New Zealand 'falls well short': Jacinda Ardern defends foreign aid spending

Prime Minister Jacinda Ardern has defended giving money to Papua New Guinea after its leader splashed out on flash cars for APEC, saying New Zealand falls "well short" of other nations when it comes to foreign aid.

Ms Ardern's comments come after her recent trip to Papua New Guinea for the APEC summit. At the event the New Zealand Government committed NZ$10 million towards improving vaccination outcomes and announced a contribution to the country's plan to expand electricity.

That's despite Papua New Guinean Prime Minister Peter O'Neill spending millions on a fleet of 40 Maseratis for APEC. Ms Ardern says she's confident none of New Zealand's money went toward the luxury cars.

On The AM Show on Tuesday, she was asked if she was putting foreign aid ahead of improving Kiwis' wellbeing, with a Salvation Army report out on Monday showing one in five Kiwis can't afford Christmas this year.

"We're always having to balance the fact that, of course we have need in New Zealand... and the proportion that we put forward is pretty small - between 0.2 and 0.3 percent of GDP," she said.

"Most developed nations have an aspiration of 0.7 percent so we fall well shy of that and have done for a long time."

Foreign Minister Winston Peters made the vaccination announcement during the official opening of the St John Ambulance Operations Centre in Boroko, which was built with the support of New Zealand Government funding.

"The current polio outbreak in Papua New Guinea is a tragedy for those children and families who have been affected," he said. 

What about us?

But in light of the Government's increased foreign aid spending, questions have been raised over its commitment to people struggling at home. 

"We do have need at home, so for us it's about incrementally making sure that we're keeping it at the level where it needs to be," Ms Ardern told The AM Show. "I do think there is a balance to be struck [when it comes to aid]". 

The Prime Minister pointed to the Government's announcement last year that it would spend $5.53 billion over four years on an ambitious plan to help low-income families in New Zealand and cut the child poverty rate by nearly 50 percent.

But with rent rising by $30 since the Government was elected, and petrol prices recently reaching a 30-year high, many Kiwi families cannot afford to celebrate Christmas this year, a new survey by The Salvation Army has found.  

UNICEF New Zealand executive director Vivien Maidaborn says the Government has lived up to its promise of increasing money for low-income households, but says the situation families are finding themselves in is getting worse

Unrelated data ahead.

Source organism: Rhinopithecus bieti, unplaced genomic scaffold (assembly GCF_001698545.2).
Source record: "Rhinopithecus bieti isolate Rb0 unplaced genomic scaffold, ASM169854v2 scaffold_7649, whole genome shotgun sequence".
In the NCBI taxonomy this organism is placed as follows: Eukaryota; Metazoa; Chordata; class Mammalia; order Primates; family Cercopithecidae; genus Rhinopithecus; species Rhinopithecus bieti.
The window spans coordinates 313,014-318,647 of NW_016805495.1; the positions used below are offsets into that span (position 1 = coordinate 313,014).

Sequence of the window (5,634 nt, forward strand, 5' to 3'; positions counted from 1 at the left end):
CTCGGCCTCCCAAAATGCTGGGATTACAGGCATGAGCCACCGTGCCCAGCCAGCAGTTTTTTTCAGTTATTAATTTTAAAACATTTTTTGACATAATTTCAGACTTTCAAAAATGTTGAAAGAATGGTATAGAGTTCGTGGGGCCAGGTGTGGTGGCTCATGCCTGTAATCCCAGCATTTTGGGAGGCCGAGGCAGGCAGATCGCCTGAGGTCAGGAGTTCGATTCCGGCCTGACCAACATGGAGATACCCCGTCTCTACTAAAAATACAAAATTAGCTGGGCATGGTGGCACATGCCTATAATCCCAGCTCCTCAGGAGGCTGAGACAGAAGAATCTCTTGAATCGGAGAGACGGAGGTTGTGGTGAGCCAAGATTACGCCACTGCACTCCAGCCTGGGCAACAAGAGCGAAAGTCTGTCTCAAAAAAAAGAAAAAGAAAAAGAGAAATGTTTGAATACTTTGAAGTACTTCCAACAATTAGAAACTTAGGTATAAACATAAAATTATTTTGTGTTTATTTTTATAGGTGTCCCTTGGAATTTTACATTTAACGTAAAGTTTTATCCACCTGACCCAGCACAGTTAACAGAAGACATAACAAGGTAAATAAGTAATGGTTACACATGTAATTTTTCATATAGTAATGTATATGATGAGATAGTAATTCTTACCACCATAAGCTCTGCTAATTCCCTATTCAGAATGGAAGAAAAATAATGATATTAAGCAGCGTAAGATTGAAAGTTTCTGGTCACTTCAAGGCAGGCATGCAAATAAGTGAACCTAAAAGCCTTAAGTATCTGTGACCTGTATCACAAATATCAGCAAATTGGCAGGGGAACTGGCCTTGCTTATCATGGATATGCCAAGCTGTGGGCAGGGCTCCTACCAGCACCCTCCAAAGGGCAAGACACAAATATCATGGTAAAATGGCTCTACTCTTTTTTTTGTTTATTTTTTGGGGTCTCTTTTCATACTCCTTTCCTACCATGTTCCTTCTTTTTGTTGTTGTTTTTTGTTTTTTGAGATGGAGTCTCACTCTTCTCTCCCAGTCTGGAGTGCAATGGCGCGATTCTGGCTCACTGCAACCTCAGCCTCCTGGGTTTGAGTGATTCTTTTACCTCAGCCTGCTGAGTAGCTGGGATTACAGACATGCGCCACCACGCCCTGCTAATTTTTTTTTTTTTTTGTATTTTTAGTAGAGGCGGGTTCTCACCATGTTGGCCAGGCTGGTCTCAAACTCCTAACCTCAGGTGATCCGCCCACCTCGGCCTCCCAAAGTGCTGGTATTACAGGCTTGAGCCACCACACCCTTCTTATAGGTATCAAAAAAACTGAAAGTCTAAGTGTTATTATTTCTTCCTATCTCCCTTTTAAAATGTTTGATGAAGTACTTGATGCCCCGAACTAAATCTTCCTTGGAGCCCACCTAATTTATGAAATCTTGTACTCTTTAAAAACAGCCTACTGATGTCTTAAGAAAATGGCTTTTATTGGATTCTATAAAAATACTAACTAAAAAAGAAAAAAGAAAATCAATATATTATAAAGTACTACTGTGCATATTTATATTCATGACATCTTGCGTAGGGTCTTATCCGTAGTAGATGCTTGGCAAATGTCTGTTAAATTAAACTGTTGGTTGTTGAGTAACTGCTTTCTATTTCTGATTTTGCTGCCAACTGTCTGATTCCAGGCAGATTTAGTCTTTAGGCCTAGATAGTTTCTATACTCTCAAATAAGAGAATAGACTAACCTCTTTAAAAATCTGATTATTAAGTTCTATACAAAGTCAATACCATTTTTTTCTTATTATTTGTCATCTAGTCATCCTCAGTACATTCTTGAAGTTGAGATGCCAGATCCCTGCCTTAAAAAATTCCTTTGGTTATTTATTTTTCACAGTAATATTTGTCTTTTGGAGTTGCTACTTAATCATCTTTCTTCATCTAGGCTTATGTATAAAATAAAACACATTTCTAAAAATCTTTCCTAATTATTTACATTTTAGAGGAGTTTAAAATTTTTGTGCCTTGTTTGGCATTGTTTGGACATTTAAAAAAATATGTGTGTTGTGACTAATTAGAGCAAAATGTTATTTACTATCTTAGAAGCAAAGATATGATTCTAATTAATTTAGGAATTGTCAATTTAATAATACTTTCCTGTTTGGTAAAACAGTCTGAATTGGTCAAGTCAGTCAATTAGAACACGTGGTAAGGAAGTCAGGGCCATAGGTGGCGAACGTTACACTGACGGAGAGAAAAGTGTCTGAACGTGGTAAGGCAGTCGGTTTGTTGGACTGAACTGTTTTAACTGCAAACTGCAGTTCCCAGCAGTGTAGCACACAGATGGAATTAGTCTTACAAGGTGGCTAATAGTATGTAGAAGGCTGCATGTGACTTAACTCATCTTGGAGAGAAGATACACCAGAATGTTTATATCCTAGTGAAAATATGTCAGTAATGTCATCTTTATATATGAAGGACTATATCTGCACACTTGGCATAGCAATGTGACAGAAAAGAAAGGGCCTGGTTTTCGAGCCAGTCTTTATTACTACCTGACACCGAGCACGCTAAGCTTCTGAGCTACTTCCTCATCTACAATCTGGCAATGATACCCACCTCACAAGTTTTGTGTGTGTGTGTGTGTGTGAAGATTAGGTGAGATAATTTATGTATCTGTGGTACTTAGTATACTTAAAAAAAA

What PNG will get

The funding for Papua New Guinea's National Electrification Roll-Out Plan to connect 70 percent of households to electricity by 2030 will be allocated from New Zealand's Overseas Development Assistance budget.

Only 13 percent of Papua New Guinea's population has access to electricity, and Ms Ardern says the partnership will connect more households, businesses and service providers across the country to electricity.

"New Zealand has been a significant partner with Papua New Guinea in the energy sector for over five years. This commitment comes in addition to a $24.7 million contribution to the Rural On-Grid Extension Project and $10.25 million to the Town Electrification Investment Programme.

Together with Australia, New Zealand makes up 50 percent of the development assistance in the Pacific Islands according to the latest data from the OECD.

The Government announced a huge boost in funding for New Zealand's foreign budget in May this year. In a Parliamentary speech ahead of the 2018 Budget, Mr Peters said that $714.2 million in "additional operating funding" would be allocated to foreign aid, primarily in the Pacific.

He criticised the previous National-led Government for not adequately keeping up with the country's international challenges. 

"New Zealand's credibility as a humanitarian donor has been tested," he said, referring to the previous Government's relatively low aid support for multilateral and humanitarian agencies.